Notes vs. Apps
In this modern world of apps and touchscreens, there is more variety than ever when it comes to digitally tracking tasks, setting reminders and taking notes—yet there is a strong case to be made that none of this fancy software or advanced technology can ever replace the freedom and reliability of a notebook and pen. Analogue note taking has several benefits which its digital counterpart cannot reproduce, and the act of physically writing something down has a profound effect on the mind when it comes to memory and cognition (Allen, 2001).
It’s true that digital notes have their place, with convenience, access and scope far surpassing what can be achieved through the traditional alternative. Most people have a smartphone with them at all times, and a few swipes and taps can jot down thoughts at literally any moment of the day; not that staring at a glaring screen in the middle of the night is the healthiest way to record your dream journal. I do however find it very useful to manage my grocery list via the Notes app on iOS—I can update it from any device, share it in real time with Bonnie and check off each item with a satisfying tap as I move through the aisles.
So what does the alternative bring to the table? Above all else, writing notes and journaling is a way to express your thoughts in a tangible fashion. It allows you to organise, reflect, and take the time to stop and think about your goals in as broad or focused a way as necessary.
The ‘bullet journal’ method has become a huge craze over the past few years with a devoted following on social media. While there are some basic guidelines to help get the most out of this practice, no set rules apply and it is more about finding a style and format that works for you. Bullet journaling is designed as a quick and approachable way to practise daily note taking to help increase productivity, or even enhance mood and concentration.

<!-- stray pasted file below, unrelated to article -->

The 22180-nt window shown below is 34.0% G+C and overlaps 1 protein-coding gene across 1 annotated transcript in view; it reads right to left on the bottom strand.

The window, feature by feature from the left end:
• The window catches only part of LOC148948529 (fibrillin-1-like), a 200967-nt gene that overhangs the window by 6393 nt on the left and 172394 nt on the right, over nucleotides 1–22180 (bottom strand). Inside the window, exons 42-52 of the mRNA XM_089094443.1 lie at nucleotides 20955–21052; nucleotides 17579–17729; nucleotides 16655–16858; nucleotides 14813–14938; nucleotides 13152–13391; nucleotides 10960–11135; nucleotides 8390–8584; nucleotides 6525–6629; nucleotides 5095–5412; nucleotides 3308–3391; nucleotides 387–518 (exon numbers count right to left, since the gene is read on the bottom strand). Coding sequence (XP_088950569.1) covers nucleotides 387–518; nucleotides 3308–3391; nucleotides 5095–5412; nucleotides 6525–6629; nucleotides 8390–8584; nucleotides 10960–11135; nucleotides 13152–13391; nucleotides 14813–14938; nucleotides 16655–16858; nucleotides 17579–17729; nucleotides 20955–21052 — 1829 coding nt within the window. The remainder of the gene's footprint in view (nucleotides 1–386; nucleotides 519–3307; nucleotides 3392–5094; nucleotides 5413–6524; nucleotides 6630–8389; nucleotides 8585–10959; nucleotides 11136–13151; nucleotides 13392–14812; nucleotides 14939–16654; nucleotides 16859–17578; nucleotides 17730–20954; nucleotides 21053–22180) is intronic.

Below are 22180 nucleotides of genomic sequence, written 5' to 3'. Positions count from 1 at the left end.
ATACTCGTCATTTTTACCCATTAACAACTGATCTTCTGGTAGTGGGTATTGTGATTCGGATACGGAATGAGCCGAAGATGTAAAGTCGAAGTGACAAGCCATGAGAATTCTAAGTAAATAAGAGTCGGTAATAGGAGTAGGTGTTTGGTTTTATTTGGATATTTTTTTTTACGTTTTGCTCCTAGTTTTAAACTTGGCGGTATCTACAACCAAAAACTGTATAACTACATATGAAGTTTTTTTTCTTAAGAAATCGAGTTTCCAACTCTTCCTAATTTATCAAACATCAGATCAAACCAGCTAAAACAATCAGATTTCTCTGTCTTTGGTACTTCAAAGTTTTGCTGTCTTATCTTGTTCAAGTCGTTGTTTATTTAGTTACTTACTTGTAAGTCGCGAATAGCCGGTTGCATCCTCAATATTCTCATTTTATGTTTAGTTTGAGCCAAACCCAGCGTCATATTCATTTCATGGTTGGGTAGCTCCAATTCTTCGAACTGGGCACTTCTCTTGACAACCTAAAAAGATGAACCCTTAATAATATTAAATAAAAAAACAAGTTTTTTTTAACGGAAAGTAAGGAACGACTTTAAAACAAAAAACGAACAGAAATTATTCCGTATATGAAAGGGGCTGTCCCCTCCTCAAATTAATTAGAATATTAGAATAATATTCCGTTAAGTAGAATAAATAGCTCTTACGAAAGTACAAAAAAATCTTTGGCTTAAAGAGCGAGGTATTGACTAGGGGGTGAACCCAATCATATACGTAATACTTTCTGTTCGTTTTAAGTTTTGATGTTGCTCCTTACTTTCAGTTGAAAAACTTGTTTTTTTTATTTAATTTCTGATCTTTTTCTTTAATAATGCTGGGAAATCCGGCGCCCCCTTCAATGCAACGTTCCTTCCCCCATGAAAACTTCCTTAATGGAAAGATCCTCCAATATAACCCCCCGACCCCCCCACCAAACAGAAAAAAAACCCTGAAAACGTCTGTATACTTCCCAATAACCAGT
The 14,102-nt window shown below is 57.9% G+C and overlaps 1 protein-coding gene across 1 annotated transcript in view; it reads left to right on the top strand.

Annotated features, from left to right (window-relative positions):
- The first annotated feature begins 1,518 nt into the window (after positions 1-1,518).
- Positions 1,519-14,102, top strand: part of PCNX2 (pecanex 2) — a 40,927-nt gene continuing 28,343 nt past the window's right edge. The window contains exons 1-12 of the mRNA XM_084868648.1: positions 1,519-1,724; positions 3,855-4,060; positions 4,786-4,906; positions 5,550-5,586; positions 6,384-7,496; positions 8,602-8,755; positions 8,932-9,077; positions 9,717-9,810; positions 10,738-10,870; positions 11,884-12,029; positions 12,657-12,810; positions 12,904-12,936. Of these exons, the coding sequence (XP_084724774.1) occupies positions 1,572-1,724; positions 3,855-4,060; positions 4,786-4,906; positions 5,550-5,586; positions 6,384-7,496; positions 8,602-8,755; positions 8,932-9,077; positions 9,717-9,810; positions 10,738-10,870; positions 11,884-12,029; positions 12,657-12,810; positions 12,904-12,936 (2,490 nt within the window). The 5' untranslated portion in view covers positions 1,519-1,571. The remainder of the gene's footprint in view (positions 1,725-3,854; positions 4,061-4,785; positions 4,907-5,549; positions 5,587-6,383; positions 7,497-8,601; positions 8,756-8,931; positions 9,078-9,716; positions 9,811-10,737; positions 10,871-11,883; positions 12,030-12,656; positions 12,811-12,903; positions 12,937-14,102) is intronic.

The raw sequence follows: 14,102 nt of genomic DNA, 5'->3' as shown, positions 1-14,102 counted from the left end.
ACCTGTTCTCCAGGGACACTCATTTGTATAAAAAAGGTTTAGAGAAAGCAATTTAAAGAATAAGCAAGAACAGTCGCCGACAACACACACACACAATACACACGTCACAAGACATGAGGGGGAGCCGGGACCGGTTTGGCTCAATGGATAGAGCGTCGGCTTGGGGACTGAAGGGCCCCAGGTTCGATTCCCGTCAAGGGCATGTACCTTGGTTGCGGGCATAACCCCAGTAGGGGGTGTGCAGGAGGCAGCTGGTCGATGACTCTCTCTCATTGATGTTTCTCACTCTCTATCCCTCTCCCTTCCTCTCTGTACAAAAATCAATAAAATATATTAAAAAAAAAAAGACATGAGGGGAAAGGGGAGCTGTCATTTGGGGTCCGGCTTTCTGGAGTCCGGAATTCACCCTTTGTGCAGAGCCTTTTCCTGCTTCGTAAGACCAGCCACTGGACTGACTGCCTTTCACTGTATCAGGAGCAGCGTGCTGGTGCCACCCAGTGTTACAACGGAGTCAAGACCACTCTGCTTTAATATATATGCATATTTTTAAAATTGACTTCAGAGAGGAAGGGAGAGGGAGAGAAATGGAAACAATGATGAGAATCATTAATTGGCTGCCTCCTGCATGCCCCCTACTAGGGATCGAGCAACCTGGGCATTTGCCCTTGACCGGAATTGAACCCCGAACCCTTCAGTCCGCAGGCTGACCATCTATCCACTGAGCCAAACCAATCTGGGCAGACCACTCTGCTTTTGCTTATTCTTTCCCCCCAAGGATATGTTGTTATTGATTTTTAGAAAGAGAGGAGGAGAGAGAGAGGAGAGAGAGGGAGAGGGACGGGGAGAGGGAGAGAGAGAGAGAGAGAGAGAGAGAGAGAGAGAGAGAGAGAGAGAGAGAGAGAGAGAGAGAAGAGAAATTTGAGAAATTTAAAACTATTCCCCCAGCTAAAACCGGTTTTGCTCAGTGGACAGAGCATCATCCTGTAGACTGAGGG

What you can’t do on your screen, a pen does best; and then there are the occasions where pulling out an electronic device to write down a useful thought for later might not be possible. You wouldn’t want to be seen as rude, tapping away on your phone during a meeting with your boss. Jotting words in a notebook on the other hand, will make you appear earnest and responsible.
A good notebook is a daily companion, a repository for your thoughts and feelings and a tool to help you organise your life. While the accessibility of apps and cloud-based programs certainly have their merits, you can’t beat the inherent ease of use that pen and paper provides. The function of handwriting keeps you grounded with limited distractions—something which technology cannot promise. Plus, you’ll look a lot more prepared (and cooler) taking physical notes than staring idly at your screen, fingers tapping aimlessly.
Source cited: Allen, D. (2001). Getting Things Done.